His own experience must change wit this challenge. He can no longer understand himself as French, or even as Martinican, in the same way he once had. And so, Fanon takes up the search for an alternative identity, a “post-colonial subject,” as well as a community with whom he might feel affinity. As the film has it, he finds this in two very different sites. First, in his love for and marriage to Josie, a white French woman (a relationship the film treats briefly, as it might have embodied what Françoise Verges calls the “desire for whiteness,” but also as a wholly individual event: they fell in love).
The film does not explore this relationship, the family it produced (his son Olivier briefly speaks on being “light-skinned,” and so a source of some “anxiety” for his father), or even the worries about it among Fanon’s political associates. Still, it does present the marriage as a complication, a means to rethink—again—the political absolutes that might have once seemed clear. Is Fanon’s desire for a white woman a sign of his colonialist indoctrination? Is he able to see past race in his personal life? Or is anyone’s identity and desire a function of multiple forces and influences, never to be sorted out wholly or rigidly? As the film puts it, “He was a dreamer perhaps but his dreams born from that nightmare of history, where the third world was neither simply reality nor ideology. No such crude opposition of history and consciousness can represent Fanon’s insight into colonialism and the making of the modern world.”
The second focus for Fanon’s reimagined self has to—initially—with his work. He aligns himself with the FLN in the war for independence in Algiers. While working with patients in Blida-Joinville beginning in 1954, Fanon asserts, “We shall deal here with the problem of mental disorders which arise from the war of national liberation that the Algerian people are carrying on.” Through this therapy, he began developing his theory of the relations among racism, desire, and colonialism, in his book, The Wretched of the Earth. It is here that Fanon’s thinking becomes acutely relevant for today’s realities, as he examines torture, imprisonment, and armed resistance. The film includes reenacted testimonies regarding the infamous tortures of the time (also recalled in Gillo Pontecorvo’s 1967 film The Battle of Algiers).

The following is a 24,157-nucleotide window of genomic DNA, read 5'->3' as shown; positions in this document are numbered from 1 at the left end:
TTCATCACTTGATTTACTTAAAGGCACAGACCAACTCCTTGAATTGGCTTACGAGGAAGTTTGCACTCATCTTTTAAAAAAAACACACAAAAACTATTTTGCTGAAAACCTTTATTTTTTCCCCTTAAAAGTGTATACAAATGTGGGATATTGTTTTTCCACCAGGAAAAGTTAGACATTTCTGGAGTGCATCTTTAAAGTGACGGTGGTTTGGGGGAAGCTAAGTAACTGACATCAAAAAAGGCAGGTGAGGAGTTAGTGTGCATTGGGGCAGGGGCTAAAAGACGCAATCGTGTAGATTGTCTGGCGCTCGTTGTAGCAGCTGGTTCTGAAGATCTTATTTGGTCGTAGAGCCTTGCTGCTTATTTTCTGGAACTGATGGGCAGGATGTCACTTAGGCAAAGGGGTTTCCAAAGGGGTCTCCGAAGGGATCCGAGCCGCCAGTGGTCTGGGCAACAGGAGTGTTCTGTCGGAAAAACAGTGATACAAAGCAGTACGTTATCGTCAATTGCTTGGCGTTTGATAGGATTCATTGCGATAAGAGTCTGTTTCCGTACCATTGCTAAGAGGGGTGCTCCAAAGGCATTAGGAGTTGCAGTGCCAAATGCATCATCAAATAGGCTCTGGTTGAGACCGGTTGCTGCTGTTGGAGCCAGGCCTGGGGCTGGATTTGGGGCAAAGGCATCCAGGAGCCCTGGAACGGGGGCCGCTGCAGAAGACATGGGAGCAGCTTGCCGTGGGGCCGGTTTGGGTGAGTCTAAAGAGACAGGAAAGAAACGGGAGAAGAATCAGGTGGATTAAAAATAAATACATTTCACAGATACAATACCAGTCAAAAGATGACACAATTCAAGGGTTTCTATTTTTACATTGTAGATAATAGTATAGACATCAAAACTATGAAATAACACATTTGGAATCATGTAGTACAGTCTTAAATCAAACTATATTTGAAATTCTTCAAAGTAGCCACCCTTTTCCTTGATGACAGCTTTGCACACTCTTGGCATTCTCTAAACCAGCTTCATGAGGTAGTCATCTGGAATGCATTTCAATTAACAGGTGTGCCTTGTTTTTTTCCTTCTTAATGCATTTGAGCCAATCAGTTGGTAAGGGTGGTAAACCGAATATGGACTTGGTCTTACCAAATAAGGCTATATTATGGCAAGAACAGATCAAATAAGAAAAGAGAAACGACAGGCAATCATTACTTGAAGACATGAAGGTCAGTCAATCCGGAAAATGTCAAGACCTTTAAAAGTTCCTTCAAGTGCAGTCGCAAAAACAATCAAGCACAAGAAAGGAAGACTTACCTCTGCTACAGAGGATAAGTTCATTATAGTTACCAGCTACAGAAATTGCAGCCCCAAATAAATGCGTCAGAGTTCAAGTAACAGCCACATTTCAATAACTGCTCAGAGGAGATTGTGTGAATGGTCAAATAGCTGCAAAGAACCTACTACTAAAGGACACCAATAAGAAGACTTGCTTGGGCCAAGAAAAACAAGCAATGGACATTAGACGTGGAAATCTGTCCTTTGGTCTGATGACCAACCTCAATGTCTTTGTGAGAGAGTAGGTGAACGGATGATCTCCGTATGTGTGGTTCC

While, as Verges says, “the Algerian fighter was for Fanon the real man,” the film also suggests Fanon was troubled by the incorporation of colonialist tactics in the battle against colonialism. His patients recall the trauma of being tortured and inflicting torture: “We’re not interested in killing them,” says one soldier, “What we want is information.” And so again, Fanon’s work reveals its lasting relevance, as such definitions remain under scrutiny today, as do central questions for Wretched of the Earth, here stated, “Can the peasantry be a revolutionary class? What’s the relationship between armed struggle and revolutionary reform?”
Even more complicated is the film’s framing of Fanon’s controversial essay, “Algeria Unveiled,” in which he describes the uses of deception, “what is veiled and what is revealed.” The essay describes the insurgent situation, in which women—because they can turn the expectation of the veil against their French enemies—were able to move guns and explosives from place to place. It has been read as a “rationalization of Algerian conservatism,” and indeed, Fanon sustained a focus on and celebration of a particularly masculine opposition to colonial forces.
This, then, is Julien’s most compelling insight into Fanon, who has been both reviled and revered, that his complex interrogations of cultural and political affairs are forever entangled with his self-understanding as a “colonized individual” who lived his own revolt. As Fanon “speaks” at film’s end, the story of nationalism and colonialism is laid bare, as a story of power and possession. “Desire,” he asserts, “is the movement of memory: the psyche shrinking back, muscular tension, barbed wire entanglements, and then violence. Violence quickens the petrifying. The act of violence is not the killing field, the orgy of destruction. Violence is the visibility, the shared evil that forces together the oppressor and the oppressed. Violence is the awareness of freedom’s proximity of the fragility of survival.”